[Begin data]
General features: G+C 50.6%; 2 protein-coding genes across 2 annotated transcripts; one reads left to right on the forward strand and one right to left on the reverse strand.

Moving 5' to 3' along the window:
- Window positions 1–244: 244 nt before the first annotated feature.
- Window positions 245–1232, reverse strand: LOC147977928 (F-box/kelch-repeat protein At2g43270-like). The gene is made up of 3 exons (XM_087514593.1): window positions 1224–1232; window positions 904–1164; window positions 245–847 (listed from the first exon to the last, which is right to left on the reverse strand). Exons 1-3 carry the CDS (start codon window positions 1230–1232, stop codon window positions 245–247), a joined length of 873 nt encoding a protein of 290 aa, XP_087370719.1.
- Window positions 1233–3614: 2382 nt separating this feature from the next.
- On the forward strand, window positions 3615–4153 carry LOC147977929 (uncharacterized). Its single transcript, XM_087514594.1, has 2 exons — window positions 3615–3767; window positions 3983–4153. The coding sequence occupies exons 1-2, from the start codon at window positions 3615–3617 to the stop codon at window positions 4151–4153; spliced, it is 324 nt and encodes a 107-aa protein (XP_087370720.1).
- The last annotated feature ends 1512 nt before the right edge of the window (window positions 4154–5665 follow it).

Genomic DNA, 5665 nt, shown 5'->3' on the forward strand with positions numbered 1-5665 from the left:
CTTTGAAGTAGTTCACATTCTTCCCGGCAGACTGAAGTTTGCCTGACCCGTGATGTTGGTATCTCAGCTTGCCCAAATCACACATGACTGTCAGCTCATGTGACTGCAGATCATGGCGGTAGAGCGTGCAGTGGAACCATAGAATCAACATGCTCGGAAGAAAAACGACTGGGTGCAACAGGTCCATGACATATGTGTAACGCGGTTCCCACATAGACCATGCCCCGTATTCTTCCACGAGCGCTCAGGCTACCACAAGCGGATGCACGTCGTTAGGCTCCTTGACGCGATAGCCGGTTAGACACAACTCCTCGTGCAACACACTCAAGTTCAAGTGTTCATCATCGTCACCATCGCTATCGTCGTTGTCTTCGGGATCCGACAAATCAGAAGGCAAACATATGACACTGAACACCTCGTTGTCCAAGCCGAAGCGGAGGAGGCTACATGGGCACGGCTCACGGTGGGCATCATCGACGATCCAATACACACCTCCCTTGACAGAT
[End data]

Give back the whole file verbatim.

General features: G+C 50.6%; 2 protein-coding genes across 2 annotated transcripts; one reads left to right on the forward strand and one right to left on the reverse strand.

Moving 5' to 3' along the window:
- Window positions 1–244: 244 nt before the first annotated feature.
- Window positions 245–1232, reverse strand: LOC147977928 (F-box/kelch-repeat protein At2g43270-like). The gene is made up of 3 exons (XM_087514593.1): window positions 1224–1232; window positions 904–1164; window positions 245–847 (listed from the first exon to the last, which is right to left on the reverse strand). Exons 1-3 carry the CDS (start codon window positions 1230–1232, stop codon window positions 245–247), a joined length of 873 nt encoding a protein of 290 aa, XP_087370719.1.
- Window positions 1233–3614: 2382 nt separating this feature from the next.
- On the forward strand, window positions 3615–4153 carry LOC147977929 (uncharacterized). Its single transcript, XM_087514594.1, has 2 exons — window positions 3615–3767; window positions 3983–4153. The coding sequence occupies exons 1-2, from the start codon at window positions 3615–3617 to the stop codon at window positions 4151–4153; spliced, it is 324 nt and encodes a 107-aa protein (XP_087370720.1).
- The last annotated feature ends 1512 nt before the right edge of the window (window positions 4154–5665 follow it).

Genomic DNA, 5665 nt, shown 5'->3' on the forward strand with positions numbered 1-5665 from the left:
CTTTGAAGTAGTTCACATTCTTCCCGGCAGACTGAAGTTTGCCTGACCCGTGATGTTGGTATCTCAGCTTGCCCAAATCACACATGACTGTCAGCTCATGTGACTGCAGATCATGGCGGTAGAGCGTGCAGTGGAACCATAGAATCAACATGCTCGGAAGAAAAACGACTGGGTGCAACAGGTCCATGACATATGTGTAACGCGGTTCCCACATAGACCATGCCCCGTATTCTTCCACGAGCGCTCAGGCTACCACAAGCGGATGCACGTCGTTAGGCTCCTTGACGCGATAGCCGGTTAGACACAACTCCTCGTGCAACACACTCAAGTTCAAGTGTTCATCATCGTCACCATCGCTATCGTCGTTGTCTTCGGGATCCGACAAATCAGAAGGCAAACATATGACACTGAACACCTCGTTGTCCAAGCCGAAGCGGAGGAGGCTACATGGGCACGGCTCACGGTGGGCATCATCGACGATCCAATACACACCTCCCTTGACAGAT